The 8 Senses

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I’m pretty sure more than half of us have seen or heard about the movie, “The 6th Sense”, which tells a story about a little boy who has the sense of seeing dead people. Scary, I know. But contrary to popular belief, all us has has a 6th sense, as well as as a 7th and an 8th sense – and none of them have anything to do with seeing our great aunt Myrtle. Let me explain a bit better.

The 8 Senses

The five common sense are also called our ‘Exteroceptors’, which is just a fancy word for receptors telling us what is going on outside our body. These senses are:

  • Sight (Visual sense)
  • Sound (Auditory sense)
  • Taste (Gustatory sense)
  • Smell (Olfactory sense)
  • Touch (Tactile sense)


They are needed to protect us from and connect us with the outside world. They need to tell us who and how far away the person is who is walking in front of you, as well as where the car is coming from when crossing the street. They are also needed to inform us if the food that we are eating tastes fresh and whether it is too hot or cold. They remind us of a special memory when we smell something familiar and warns us if we touched a plate on the stove that was cooking our dinner a minute ago.


The other 3 senses that we have, are divided into 2 categories, “Proprioceptors” and “Interoceptors”.

Proprioceptors is the senses that tell us where our body is in space and how it is moving. The 2 senses is this category are called the:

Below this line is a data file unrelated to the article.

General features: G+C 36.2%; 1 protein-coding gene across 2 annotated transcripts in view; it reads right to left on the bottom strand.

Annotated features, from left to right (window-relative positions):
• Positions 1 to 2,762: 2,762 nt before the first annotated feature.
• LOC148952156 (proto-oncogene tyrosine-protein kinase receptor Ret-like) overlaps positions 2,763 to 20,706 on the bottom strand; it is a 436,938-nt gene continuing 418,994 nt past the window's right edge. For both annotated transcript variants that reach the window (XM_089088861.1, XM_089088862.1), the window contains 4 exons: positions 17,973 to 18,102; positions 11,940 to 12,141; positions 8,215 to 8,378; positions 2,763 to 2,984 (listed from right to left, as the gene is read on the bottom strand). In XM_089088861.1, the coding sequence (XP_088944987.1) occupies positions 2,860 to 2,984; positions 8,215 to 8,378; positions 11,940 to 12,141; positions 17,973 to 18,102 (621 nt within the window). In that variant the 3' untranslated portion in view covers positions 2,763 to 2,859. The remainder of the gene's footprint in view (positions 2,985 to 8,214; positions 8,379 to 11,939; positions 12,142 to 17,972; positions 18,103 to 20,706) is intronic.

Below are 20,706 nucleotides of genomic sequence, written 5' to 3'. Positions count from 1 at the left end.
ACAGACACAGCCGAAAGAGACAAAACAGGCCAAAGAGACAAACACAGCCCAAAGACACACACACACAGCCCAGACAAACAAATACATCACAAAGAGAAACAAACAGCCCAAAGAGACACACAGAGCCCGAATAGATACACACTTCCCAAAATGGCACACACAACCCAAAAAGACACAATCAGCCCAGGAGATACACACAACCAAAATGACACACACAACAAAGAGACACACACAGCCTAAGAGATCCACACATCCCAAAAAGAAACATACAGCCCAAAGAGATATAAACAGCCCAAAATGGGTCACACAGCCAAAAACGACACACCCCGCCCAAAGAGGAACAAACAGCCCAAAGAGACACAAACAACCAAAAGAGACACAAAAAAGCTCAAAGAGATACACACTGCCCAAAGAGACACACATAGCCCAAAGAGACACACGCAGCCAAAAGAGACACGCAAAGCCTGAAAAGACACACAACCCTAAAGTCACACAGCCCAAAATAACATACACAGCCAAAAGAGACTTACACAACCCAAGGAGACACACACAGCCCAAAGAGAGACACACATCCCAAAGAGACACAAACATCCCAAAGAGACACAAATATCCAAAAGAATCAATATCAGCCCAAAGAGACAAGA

• Proprioceptive sense
  • Vestibular sense


The proprioceptive sense tells us where we are in space, as well us how we are moving. Without proprioception, it would be nearly impossible to walk from your bed in the morning to the kitchen, not even mentioning how difficult it would to drive a car. The vestibular sense tells us where our head is in space and how it is moving. It also gives us a sense of how gravity is pulling us down, as well as how we need to keep our balance.


The last sense I am going to tell you about today, is the visceral sense, which falls under the “Interoceptors” category. This sense is needed to tell us about the inside of our body. It tells you when you have a tummy ache, or when you need to use the loo and most importantly, how much you need to eat to last you until your next meal.


So, if the next time someone tells you about the scary movie about a little boy talking to the people on the other side, please inform them that the movie’s title is horribly incorrect, and should rather be called “The 9th Sense”.

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